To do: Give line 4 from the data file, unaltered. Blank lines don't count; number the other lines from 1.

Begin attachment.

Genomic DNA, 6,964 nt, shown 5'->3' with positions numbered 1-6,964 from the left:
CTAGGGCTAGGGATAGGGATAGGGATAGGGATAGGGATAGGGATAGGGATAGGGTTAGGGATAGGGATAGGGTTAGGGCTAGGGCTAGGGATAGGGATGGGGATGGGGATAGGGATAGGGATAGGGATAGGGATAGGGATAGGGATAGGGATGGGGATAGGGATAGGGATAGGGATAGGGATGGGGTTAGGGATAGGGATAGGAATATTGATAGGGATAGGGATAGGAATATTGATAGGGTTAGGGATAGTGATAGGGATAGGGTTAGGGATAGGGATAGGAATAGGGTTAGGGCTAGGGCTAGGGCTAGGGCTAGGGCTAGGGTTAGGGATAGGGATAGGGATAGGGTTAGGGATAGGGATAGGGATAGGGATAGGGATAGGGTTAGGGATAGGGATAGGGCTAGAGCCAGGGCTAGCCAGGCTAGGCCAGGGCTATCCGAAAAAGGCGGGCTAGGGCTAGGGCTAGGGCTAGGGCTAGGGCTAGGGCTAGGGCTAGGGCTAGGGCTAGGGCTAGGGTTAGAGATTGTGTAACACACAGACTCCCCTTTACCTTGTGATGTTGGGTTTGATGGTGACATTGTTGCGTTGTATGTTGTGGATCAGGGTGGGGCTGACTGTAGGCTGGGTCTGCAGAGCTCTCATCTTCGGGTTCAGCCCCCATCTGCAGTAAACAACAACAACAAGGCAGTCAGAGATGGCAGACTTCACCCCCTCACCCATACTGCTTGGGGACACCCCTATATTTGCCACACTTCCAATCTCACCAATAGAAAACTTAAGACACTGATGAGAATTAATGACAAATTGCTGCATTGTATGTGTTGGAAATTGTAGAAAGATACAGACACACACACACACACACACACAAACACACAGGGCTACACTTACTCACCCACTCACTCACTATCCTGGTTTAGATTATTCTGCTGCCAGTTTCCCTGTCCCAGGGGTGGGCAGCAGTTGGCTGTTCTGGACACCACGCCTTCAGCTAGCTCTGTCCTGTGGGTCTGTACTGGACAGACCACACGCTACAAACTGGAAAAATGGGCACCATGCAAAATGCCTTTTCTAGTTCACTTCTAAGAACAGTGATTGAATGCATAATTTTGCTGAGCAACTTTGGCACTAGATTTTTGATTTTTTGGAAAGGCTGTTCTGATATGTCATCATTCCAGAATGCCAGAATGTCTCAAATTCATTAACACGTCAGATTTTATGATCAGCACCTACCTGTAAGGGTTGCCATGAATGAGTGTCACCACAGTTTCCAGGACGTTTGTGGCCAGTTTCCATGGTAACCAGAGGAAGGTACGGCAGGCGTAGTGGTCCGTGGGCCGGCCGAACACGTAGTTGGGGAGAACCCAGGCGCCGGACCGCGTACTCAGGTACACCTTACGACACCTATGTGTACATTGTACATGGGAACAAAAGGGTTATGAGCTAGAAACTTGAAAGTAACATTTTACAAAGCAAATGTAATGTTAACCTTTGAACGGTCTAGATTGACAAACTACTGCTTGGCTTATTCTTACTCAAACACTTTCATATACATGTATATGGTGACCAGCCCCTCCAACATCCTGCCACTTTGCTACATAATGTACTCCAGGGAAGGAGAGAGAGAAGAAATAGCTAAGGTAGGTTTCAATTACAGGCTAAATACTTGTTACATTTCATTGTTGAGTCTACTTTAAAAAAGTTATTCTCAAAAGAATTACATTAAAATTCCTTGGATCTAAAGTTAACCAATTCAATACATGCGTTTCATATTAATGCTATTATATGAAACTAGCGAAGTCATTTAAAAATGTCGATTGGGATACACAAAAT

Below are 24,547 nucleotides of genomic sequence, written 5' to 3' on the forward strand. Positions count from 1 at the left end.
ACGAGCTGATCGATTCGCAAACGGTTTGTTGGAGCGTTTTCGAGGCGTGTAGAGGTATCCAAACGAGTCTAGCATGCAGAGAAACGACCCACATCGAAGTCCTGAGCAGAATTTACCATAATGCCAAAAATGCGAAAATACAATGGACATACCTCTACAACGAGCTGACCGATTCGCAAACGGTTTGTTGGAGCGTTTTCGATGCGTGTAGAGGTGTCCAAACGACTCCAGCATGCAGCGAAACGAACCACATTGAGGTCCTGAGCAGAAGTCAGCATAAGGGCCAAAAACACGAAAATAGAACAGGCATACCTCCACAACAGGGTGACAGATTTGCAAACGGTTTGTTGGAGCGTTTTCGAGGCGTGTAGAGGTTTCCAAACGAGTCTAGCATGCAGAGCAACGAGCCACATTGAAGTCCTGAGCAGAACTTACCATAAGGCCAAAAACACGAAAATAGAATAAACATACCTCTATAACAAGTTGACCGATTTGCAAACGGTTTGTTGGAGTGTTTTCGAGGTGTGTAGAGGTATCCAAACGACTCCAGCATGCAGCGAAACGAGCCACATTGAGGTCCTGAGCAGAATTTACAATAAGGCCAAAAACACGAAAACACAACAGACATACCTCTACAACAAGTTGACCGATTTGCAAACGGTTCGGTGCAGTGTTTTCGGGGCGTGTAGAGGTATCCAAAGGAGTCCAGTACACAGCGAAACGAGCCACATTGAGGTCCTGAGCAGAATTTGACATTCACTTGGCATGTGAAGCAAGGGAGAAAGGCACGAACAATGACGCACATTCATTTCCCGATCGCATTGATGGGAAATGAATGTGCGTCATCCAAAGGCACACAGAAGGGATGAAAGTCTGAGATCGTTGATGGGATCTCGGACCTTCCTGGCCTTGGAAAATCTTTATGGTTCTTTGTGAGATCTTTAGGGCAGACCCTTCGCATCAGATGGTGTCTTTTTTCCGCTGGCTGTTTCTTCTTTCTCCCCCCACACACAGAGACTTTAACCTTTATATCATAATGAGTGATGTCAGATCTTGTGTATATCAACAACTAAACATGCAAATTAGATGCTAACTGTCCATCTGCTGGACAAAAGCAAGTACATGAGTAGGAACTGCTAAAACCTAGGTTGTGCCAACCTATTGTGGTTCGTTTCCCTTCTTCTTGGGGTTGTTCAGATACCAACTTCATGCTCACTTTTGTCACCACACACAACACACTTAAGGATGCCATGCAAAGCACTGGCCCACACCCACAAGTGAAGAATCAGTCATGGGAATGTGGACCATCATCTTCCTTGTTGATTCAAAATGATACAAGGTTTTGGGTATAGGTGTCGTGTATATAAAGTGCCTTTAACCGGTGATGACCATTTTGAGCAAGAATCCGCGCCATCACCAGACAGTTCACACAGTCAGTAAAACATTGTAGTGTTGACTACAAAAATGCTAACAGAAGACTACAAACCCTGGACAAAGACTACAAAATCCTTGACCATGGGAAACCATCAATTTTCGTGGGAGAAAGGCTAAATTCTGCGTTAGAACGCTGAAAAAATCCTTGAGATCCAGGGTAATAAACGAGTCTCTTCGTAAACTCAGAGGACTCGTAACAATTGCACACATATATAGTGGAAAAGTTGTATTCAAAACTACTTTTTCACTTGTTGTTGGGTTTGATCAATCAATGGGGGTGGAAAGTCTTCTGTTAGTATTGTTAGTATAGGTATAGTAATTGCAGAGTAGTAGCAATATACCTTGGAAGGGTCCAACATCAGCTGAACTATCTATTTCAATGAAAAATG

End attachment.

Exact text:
ACGAGCTGATCGATTCGCAAACGGTTTGTTGGAGCGTTTTCGAGGCGTGTAGAGGTATCCAAACGAGTCTAGCATGCAGAGAAACGACCCACATCGAAGTCCTGAGCAGAATTTACCATAATGCCAAAAATGCGAAAATACAATGGACATACCTCTACAACGAGCTGACCGATTCGCAAACGGTTTGTTGGAGCGTTTTCGATGCGTGTAGAGGTGTCCAAACGACTCCAGCATGCAGCGAAACGAACCACATTGAGGTCCTGAGCAGAAGTCAGCATAAGGGCCAAAAACACGAAAATAGAACAGGCATACCTCCACAACAGGGTGACAGATTTGCAAACGGTTTGTTGGAGCGTTTTCGAGGCGTGTAGAGGTTTCCAAACGAGTCTAGCATGCAGAGCAACGAGCCACATTGAAGTCCTGAGCAGAACTTACCATAAGGCCAAAAACACGAAAATAGAATAAACATACCTCTATAACAAGTTGACCGATTTGCAAACGGTTTGTTGGAGTGTTTTCGAGGTGTGTAGAGGTATCCAAACGACTCCAGCATGCAGCGAAACGAGCCACATTGAGGTCCTGAGCAGAATTTACAATAAGGCCAAAAACACGAAAACACAACAGACATACCTCTACAACAAGTTGACCGATTTGCAAACGGTTCGGTGCAGTGTTTTCGGGGCGTGTAGAGGTATCCAAAGGAGTCCAGTACACAGCGAAACGAGCCACATTGAGGTCCTGAGCAGAATTTGACATTCACTTGGCATGTGAAGCAAGGGAGAAAGGCACGAACAATGACGCACATTCATTTCCCGATCGCATTGATGGGAAATGAATGTGCGTCATCCAAAGGCACACAGAAGGGATGAAAGTCTGAGATCGTTGATGGGATCTCGGACCTTCCTGGCCTTGGAAAATCTTTATGGTTCTTTGTGAGATCTTTAGGGCAGACCCTTCGCATCAGATGGTGTCTTTTTTCCGCTGGCTGTTTCTTCTTTCTCCCCCCACACACAGAGACTTTAACCTTTATATCATAATGAGTGATGTCAGATCTTGTGTATATCAACAACTAAACATGCAAATTAGATGCTAACTGTCCATCTGCTGGACAAAAGCAAGTACATGAGTAGGAACTGCTAAAACCTAGGTTGTGCCAACCTATTGTGGTTCGTTTCCCTTCTTCTTGGGGTTGTTCAGATACCAACTTCATGCTCACTTTTGTCACCACACACAACACACTTAAGGATGCCATGCAAAGCACTGGCCCACACCCACAAGTGAAGAATCAGTCATGGGAATGTGGACCATCATCTTCCTTGTTGATTCAAAATGATACAAGGTTTTGGGTATAGGTGTCGTGTATATAAAGTGCCTTTAACCGGTGATGACCATTTTGAGCAAGAATCCGCGCCATCACCAGACAGTTCACACAGTCAGTAAAACATTGTAGTGTTGACTACAAAAATGCTAACAGAAGACTACAAACCCTGGACAAAGACTACAAAATCCTTGACCATGGGAAACCATCAATTTTCGTGGGAGAAAGGCTAAATTCTGCGTTAGAACGCTGAAAAAATCCTTGAGATCCAGGGTAATAAACGAGTCTCTTCGTAAACTCAGAGGACTCGTAACAATTGCACACATATATAGTGGAAAAGTTGTATTCAAAACTACTTTTTCACTTGTTGTTGGGTTTGATCAATCAATGGGGGTGGAAAGTCTTCTGTTAGTATTGTTAGTATAGGTATAGTAATTGCAGAGTAGTAGCAATATACCTTGGAAGGGTCCAACATCAGCTGAACTATCTATTTCAATGAAAAATG